How to: Delete/Remove local-lvm from Proxmox VE (PVE) (and Some LVM basics, commands)

1 Delete/Remove local-lvm

Before we start, make sure we login to PVE web gui, delete local-lvm from Datacenter -> Storage. Select the local-lvm, Click on “Remove” button

1.1 Login to pve via SSH

1.2 Unmount and Delete lvm-thin

umount /dev/pve/data
lvremove /dev/pve/data

Confirm to delete

1.3 Check free space

vgdisplay pve | grep Free

1.4 Create new lvm

Note: Replace 92482 with the number you get from step 3, which is available free space

lvcreate -l 92482 -n data pve

1.5 Format and mount

mkfs.ext4 /dev/pve/data
mkdir /mnt/data
mount /dev/pve/data /mnt/data

Note: Use “mkfs.ext4” for ext4 format, “mkfs.xfs -f” to use xfs format

1.6 Modify fstab, so that it’s mounted on boot, add following line to the end of the file

nano /etc/fstab
/dev/pve/data /mnt/data ext4 defaults 0 0

Note: If you have used xfs, replace ext4 with xfs

2 Use it in Proxmox

If you want to use it from PVE with ease, here is how

2.1 Login to Proxmox web gui

2.2 Navigate to Datacenter -> Storage, click on “Add” button

2.3 Click on “Directory”

2.4 Give it a name (ID field), Directory is “/mnt/data”, select Content you want to put to the directory, you can just select all of them.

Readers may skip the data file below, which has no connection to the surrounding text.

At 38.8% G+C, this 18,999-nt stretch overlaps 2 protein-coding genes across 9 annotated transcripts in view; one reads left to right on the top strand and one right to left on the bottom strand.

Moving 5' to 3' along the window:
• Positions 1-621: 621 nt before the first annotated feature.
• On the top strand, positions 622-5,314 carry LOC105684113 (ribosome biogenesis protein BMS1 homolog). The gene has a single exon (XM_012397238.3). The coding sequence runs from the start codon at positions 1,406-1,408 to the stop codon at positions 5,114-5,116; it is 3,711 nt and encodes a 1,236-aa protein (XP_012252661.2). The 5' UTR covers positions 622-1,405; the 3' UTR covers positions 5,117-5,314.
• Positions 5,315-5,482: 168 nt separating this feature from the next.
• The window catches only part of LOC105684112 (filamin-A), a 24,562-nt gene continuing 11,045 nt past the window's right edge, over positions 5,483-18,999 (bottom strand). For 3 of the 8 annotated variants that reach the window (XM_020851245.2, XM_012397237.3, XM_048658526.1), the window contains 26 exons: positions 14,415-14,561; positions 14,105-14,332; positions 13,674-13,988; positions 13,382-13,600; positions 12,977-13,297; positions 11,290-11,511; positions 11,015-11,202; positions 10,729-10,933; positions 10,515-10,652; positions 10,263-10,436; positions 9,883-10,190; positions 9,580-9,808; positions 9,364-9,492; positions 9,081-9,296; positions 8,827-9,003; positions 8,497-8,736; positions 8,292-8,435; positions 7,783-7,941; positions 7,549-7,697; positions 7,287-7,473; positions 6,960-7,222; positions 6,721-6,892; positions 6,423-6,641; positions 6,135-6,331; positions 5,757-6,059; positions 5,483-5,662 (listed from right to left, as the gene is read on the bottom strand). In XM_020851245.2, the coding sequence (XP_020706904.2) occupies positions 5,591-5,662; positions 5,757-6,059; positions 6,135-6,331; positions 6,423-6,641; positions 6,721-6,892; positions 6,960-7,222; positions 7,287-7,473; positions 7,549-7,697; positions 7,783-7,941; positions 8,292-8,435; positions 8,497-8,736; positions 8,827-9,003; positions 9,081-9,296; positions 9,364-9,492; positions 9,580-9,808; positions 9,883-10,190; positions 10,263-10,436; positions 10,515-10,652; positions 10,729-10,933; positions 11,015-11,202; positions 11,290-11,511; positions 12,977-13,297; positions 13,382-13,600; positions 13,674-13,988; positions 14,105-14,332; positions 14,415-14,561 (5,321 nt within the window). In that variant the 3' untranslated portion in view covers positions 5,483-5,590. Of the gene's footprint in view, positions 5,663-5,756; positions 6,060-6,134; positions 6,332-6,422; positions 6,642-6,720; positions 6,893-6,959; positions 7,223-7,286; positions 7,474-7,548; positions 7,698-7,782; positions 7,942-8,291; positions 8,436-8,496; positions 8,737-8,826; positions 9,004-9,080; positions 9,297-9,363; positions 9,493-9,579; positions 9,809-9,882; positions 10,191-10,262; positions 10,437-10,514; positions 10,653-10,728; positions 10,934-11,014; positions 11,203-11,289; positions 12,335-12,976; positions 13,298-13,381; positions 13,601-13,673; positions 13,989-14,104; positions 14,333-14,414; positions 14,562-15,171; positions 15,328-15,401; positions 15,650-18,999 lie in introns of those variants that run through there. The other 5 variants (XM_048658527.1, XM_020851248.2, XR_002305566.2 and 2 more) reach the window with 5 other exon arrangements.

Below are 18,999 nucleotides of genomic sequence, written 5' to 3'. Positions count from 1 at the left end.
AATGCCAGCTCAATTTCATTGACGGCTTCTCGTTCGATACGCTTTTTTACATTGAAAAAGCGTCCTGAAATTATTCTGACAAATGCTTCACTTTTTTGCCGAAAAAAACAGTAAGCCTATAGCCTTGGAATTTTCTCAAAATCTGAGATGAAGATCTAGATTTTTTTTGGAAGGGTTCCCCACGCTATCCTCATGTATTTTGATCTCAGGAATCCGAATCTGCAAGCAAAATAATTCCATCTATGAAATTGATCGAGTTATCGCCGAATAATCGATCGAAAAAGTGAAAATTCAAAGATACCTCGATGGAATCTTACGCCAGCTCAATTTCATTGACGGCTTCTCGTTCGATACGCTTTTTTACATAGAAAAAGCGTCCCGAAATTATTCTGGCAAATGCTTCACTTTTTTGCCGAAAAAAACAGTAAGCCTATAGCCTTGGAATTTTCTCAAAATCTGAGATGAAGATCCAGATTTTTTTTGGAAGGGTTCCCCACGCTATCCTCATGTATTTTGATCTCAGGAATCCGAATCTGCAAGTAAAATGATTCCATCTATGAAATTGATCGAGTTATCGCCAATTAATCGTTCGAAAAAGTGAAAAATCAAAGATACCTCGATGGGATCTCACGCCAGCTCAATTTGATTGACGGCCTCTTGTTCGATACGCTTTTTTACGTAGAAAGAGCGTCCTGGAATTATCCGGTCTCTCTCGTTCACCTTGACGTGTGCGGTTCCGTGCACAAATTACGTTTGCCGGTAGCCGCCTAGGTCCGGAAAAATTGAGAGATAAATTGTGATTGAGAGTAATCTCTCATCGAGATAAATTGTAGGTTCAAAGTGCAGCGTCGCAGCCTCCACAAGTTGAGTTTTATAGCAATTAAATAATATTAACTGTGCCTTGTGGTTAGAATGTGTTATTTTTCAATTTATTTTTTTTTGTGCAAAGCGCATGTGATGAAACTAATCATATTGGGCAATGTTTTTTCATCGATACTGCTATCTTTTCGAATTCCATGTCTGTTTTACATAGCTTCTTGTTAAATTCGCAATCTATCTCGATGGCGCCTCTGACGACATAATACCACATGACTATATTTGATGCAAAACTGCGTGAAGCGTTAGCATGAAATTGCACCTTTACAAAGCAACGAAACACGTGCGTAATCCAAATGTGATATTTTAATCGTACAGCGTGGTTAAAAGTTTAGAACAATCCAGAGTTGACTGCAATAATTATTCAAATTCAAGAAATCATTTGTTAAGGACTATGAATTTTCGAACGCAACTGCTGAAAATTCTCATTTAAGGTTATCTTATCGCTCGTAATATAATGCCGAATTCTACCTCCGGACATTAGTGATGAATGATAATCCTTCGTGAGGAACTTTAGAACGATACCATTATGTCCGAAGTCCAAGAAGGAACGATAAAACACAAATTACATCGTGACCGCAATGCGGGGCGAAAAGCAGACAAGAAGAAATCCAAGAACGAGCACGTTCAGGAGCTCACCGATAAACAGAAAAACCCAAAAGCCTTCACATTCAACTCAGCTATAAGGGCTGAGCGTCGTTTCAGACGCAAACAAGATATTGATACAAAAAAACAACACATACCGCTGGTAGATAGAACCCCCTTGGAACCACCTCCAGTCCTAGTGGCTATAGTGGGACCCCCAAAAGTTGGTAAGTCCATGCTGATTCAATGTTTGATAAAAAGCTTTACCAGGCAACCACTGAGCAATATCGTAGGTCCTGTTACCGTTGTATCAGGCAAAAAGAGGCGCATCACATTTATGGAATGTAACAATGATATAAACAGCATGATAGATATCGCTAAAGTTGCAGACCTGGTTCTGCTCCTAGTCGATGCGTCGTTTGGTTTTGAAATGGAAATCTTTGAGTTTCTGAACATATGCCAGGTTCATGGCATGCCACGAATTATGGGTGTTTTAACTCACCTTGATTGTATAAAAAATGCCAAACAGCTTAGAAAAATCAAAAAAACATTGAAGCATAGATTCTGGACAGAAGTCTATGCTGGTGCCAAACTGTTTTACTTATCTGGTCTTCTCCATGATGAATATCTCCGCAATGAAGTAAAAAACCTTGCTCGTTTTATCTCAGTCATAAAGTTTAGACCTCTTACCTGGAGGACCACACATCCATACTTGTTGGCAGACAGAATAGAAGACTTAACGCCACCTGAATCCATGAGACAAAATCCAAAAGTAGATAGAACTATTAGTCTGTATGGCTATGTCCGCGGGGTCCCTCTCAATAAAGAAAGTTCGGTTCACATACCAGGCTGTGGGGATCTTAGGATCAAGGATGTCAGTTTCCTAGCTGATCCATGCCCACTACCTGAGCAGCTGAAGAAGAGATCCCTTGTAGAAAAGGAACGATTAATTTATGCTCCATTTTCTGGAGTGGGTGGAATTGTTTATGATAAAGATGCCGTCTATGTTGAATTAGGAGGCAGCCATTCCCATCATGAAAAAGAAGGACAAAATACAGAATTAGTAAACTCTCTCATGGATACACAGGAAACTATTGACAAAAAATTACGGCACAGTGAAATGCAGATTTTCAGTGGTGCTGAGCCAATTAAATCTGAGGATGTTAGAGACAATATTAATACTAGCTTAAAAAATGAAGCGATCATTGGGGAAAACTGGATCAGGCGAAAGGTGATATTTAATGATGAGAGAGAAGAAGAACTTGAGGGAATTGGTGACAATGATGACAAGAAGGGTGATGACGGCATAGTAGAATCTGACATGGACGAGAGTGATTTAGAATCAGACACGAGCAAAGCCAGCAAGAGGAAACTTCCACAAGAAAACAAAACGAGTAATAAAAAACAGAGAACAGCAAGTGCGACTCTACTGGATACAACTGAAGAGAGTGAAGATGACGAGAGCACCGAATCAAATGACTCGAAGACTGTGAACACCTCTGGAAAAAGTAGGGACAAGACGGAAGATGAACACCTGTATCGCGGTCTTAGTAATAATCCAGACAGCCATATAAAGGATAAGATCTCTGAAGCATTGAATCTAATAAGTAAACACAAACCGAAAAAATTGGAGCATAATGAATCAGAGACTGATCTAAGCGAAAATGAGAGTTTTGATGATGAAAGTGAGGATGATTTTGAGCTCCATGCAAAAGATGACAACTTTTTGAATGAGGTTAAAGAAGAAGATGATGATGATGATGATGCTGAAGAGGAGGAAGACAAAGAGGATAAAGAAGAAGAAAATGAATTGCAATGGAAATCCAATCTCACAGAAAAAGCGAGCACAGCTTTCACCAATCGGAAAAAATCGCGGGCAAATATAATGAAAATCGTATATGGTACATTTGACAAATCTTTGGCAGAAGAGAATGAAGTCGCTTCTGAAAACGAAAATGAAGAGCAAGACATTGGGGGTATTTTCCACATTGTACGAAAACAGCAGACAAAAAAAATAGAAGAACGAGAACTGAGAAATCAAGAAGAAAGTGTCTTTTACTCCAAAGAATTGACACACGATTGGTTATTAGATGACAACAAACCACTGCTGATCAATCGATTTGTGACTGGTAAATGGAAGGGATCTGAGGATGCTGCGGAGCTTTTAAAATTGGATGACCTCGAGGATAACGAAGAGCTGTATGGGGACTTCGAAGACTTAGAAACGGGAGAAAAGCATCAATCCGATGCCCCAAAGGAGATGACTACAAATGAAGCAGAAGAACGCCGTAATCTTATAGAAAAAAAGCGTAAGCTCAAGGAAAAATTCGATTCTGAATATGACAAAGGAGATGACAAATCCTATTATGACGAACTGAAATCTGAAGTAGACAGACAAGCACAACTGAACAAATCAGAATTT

2.5 Click on “Add” button

2.6 Now you can use the folder on that LVM volume easily within Proxmox

3 To revert to lvm-thin

3.1 Unmount

umount /mnt/data

3.2 Remove partition

lvremove /dev/pve/data

3.3 Create a one 1 block sized data partition, to prevent error for next step

lvcreate -l 1 -n data pve

3.4 Convert to thin-pool

lvconvert --type thin-pool pve/data

3.5 Merge the reset free space to the partition

lvextend -l +99%FREE pve/data

3.6 Remove mount line from /etc/fstab file

nano /etc/fstab
# Remove following line, if there is one
/dev/pve/data /mnt/data ext4 defaults 0 0

Bonus

LVM: Logical Volume Manager

LVM Usage: Create logical partition, so that it can be resized easily

PV: Physical Volume, similar to partition

PE: Physical Extent, Physical blocks, similar to block (Multiple continues blocks)

LV: Logical Volume, what file system sees as “partition”